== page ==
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Face everything and rise

Ahead of Martin Luther King Jr. Week at the U, the planning committee chair describes how they came up with the 2020 theme.

Each year when Martin Luther King Jr. Day rolls around, a flood of emotions come to mind—celebration, inspiration, motivation and hope to name a few. But this year’s MLK Week theme may appear quite the opposite of these positive sentiments at first.

MLK Week at the U is an annual event that provides the campus community a platform to discuss contemporary civil rights issues and race in America. This year’s theme, “Face everything and rise,” will challenge everyone to redefine the definition of fear and its role in the fight for freedom and equality.

When the 2020 MLK Week planning committee began to ponder what the focus of the week should be, they originally thought of topics associated with joy and positivity. That is until, as committee chair Teshia Griswold-Koffi recalls, one committee member exclaimed, “Wait…this kind of work isn’t easy!”

“In order to better acknowledge the challenges and rigorous work that comes before any celebration, the committee decided to dive deeper into what the journey to victory consists of—the good, bad and ugly,” said Griswold-Koffi.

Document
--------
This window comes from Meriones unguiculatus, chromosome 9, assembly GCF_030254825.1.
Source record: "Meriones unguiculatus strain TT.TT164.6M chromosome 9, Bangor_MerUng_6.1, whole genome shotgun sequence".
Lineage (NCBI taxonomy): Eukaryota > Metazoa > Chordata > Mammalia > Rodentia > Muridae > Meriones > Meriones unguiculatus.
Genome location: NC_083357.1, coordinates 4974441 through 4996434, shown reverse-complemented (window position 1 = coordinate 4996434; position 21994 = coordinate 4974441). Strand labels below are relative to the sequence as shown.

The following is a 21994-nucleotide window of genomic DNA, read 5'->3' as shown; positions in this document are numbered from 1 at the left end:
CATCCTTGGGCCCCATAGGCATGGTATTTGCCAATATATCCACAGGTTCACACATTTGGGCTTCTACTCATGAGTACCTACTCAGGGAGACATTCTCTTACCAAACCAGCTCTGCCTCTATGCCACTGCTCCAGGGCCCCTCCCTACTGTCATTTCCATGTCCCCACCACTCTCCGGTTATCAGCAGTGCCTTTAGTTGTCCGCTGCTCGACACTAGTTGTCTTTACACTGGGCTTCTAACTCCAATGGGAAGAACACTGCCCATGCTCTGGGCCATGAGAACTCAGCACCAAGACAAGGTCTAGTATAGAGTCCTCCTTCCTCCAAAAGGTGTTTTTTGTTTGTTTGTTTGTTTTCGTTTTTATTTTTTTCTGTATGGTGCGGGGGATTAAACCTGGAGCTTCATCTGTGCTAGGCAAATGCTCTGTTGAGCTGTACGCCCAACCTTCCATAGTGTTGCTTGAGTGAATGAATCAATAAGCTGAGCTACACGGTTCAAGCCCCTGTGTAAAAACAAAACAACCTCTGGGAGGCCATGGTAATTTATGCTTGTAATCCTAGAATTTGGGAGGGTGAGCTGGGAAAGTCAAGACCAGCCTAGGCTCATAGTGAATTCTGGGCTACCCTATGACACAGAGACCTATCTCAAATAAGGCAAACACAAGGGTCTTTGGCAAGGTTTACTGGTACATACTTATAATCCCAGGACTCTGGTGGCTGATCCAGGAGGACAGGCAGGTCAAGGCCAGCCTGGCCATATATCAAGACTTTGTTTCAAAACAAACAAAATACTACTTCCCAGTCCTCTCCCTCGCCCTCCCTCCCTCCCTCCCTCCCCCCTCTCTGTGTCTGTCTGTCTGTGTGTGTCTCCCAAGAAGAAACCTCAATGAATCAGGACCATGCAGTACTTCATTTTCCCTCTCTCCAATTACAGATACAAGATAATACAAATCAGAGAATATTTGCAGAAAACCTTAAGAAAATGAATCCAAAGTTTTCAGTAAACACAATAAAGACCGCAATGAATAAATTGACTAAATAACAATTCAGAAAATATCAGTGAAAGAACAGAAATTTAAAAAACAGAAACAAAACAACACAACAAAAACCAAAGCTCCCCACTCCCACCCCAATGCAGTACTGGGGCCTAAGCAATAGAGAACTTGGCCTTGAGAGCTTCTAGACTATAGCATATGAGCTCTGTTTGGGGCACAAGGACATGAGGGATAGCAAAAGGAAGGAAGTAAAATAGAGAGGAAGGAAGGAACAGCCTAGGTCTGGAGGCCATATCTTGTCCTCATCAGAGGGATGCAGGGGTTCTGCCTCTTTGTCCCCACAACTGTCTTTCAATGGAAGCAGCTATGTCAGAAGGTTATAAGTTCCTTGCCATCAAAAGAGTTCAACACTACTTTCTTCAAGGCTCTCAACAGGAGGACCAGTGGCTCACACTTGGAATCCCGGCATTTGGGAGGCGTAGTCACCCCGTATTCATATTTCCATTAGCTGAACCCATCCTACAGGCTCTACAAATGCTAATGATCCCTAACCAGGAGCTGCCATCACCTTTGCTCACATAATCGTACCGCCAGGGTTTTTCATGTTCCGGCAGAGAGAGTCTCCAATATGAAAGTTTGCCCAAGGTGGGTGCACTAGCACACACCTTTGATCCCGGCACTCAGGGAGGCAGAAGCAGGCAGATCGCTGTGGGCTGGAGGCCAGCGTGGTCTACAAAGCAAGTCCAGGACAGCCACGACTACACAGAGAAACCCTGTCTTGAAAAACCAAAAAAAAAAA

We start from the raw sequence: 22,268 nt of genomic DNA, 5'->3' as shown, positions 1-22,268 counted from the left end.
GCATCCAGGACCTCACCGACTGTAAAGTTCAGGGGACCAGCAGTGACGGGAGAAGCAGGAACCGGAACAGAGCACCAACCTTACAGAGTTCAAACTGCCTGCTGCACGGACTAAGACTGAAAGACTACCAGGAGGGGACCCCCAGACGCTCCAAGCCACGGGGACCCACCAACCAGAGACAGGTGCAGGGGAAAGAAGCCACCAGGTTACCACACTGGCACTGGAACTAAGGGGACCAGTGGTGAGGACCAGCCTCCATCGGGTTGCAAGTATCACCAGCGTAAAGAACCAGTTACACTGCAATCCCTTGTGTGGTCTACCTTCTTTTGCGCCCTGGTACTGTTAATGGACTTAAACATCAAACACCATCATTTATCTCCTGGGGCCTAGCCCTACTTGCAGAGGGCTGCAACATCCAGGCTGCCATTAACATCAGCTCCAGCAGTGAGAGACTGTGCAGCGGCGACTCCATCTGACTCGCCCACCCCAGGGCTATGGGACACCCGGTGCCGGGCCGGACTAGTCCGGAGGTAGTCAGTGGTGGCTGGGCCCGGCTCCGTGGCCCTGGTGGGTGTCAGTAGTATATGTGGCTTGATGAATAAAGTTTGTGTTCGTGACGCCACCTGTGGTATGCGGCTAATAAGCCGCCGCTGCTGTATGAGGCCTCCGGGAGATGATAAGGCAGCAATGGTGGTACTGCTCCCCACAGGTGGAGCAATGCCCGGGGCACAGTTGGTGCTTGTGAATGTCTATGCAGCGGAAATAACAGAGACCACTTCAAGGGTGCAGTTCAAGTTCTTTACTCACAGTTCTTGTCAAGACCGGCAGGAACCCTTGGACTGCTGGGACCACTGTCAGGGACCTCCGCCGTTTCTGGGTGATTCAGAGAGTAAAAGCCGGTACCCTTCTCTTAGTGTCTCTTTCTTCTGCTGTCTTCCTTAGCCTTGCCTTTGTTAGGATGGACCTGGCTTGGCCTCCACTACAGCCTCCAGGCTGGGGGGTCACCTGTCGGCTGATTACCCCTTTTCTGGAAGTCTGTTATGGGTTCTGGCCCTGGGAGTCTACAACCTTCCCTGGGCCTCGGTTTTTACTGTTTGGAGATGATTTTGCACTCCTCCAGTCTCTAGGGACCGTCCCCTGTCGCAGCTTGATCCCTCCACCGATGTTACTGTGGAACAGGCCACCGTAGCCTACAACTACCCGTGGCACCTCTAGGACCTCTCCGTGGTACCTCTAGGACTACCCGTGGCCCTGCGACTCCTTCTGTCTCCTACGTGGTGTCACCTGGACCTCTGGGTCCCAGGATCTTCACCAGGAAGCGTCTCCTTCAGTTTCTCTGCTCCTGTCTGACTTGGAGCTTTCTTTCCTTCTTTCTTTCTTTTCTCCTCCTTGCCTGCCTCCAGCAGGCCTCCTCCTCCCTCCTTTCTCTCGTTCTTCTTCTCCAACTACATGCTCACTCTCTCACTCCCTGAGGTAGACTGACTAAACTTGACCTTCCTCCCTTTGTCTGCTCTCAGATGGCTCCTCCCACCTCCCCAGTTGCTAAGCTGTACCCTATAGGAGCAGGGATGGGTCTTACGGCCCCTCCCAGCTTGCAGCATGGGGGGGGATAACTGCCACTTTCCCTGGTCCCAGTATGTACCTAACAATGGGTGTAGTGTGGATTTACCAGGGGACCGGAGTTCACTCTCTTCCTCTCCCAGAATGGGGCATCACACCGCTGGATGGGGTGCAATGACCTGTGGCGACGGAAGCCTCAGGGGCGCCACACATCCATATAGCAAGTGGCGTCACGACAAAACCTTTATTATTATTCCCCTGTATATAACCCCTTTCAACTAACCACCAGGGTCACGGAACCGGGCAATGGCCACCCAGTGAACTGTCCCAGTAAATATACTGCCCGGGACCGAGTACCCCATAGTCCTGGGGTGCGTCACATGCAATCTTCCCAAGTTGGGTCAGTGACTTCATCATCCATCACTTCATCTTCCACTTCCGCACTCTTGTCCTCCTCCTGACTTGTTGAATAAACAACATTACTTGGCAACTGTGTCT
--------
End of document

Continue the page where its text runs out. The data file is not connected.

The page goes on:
Throughout the discussion, it became clear that fear is always there when it comes to fighting for change and social justice. The committee concluded that it is impossible to find examples of any successful movement that didn’t involve conquering some kind of fear. This led to the idea of using fear as an acronym and to reposition it as a more useful tool to “face everything and rise.”

“It is imperative to understand that nothing about advocating for civil rights was easy or comfortable,” said Griswold-Koffi. “Fear is real. Danger is real. But if we can challenge ourselves to redefine its purpose and meaning as an integral part of the journey and then overcome it, fear now becomes more of a choice.”

This understanding of what is making us fearful and how that fear affects us takes its power to paralyze away and reshapes it into something that sparks motivation to press on. Revolutionaries like Martin Luther King Jr. exhibit this ability to make tangible steps toward progress while carrying their fears with them—a quality Griswold-Koffi believes is crucial positions of leadership.

“I’m a firm believer that you can always identify an authentic leader based upon how much they are willing to sacrifice for what is right,” said Griswold-Koffi.

In her own experience, Griswold-Koffi has often observed the heavy lifting of a movement done at a grassroots level while those with the power to make change seem too afraid to use their positions. She urges everyone to look to leaders like Aisha Moodie-Mills, the 2020 MLK Week keynote speaker, as examples of leadership making progress while in the company of fear.

This MLK Week, as our campus community reflects on the progress that’s been made and remember the necessary work we still face, the Office for Equity, Diversity, and Inclusion hopes everyone will join them in the spirit of harnessing fear and putting it toward a cause they care about.

“We will never move if everyone is standing still,” said Griswold-Koffi.

A full list of MLK Week events can be found here.